It was hard to tell in the Arizona game whether Bulger's injured finger was well enough for him to be playing. The wound is on the index finger, the most important digit a passer has for the science of correctly directing a football. And next season, in order to make another Super Bowl run, the Rams are going to need, first of all, a completely healed index finger on Bulger's passing hand.
If the bothersome ligament is re-injured, it could permanently affect him.
Two Passers Hurting
Recent games also have provoked some doubts about Ram physical-fitness supervision in general. At 6 feet 3 and 215 pounds, Bulger doesn't appear to have the upper-body strength an NFL quarterback needs.
That's a problem easily fixed by physical-training experts.
From this distance, it seems clear that both Ram quarterbacks, Bulger and Kurt Warner, need some expert physical-training advice.
It isn't true that Warner's lack of mobility in the pocket is inbred and changeless. Of the two kinds of strength that physical experts talk about -- overall strength and explosive strength -- it's the latter that Warner must have, to get quicker into the pocket as well faster out of the pocket on scrambles. And the experts can improve any man's explosive strength.
By heeding the advice of talk-radio and national-TV talkers, the Rams have, temporarily at least, reduced the efficiency of running back Marshall Faulk. In no sense is Faulk a first-down runner against an eight-man front. The talkers have all been wrong about that.
They have all mistakenly attributed last winter's Ram defeat in the Super Bowl to Coach Mike Martz's failure to run Faulk. And, getting louder and louder, they've kept urging Martz to run him more often this year.
The result is that the Ram offense has not only slowed down but has also basically lost Faulk to his injuries.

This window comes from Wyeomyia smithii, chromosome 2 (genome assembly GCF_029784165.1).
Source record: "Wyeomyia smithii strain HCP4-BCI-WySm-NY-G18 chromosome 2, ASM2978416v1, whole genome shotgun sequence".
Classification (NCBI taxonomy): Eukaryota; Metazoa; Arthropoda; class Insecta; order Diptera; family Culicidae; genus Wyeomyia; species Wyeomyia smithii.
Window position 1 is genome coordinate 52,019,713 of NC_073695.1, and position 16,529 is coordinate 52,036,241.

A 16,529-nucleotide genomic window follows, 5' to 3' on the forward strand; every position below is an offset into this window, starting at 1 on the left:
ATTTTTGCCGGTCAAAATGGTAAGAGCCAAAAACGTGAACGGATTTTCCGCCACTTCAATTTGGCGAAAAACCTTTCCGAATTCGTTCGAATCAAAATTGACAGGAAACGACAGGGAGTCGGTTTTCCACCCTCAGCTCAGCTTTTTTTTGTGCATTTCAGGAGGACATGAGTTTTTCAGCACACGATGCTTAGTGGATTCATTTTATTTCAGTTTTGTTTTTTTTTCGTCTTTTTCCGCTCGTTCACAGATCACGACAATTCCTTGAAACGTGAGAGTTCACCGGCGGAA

A year hence, the Rams can only regain Super Bowl form with the strategy Martz used to reach two of the last three NFL championship games. This year, his critics seem to have forced Martz away from that strategy, which has two principal parts:
* Send the passer out to throw the ball on nearly every down.
* Use Faulk as a once-in-a-while counterpuncher, varying the Ram passing game with the draw plays and the other occasional plays that have made Faulk a terror in St. Louis after an ordinary career in Indianapolis.
New England to beat the New York Jets by a touchdown on the Patriots' new field at Foxboro. There is some danger that the Patriots are looking past the Jets to the really big one next week, Miami. But Bill Belichick is a coach who rarely lets such a thing happen.
Oakland to win by a point or two over Denver on the Raiders' field. But it's never a surprise when the Broncos take out the Raiders.
Green Bay by a touchdown over Buffalo in a classic Lambeau Field confrontation of cold-weather teams, only one of which, Buffalo, ever loses on winter days (sometimes).
Kansas City over San Diego by a field goal at Arrowhead Stadium. This is LaDainian Tomlinson's last chance this year to prove he's more running back than Priest Holmes, whose hip injury is expected to keep him sidelined.
Tennessee by plenty over Jacksonville at the Nashville Coliseum.
It's in the early stages, but this AFC rivalry could someday be the biggest in the South.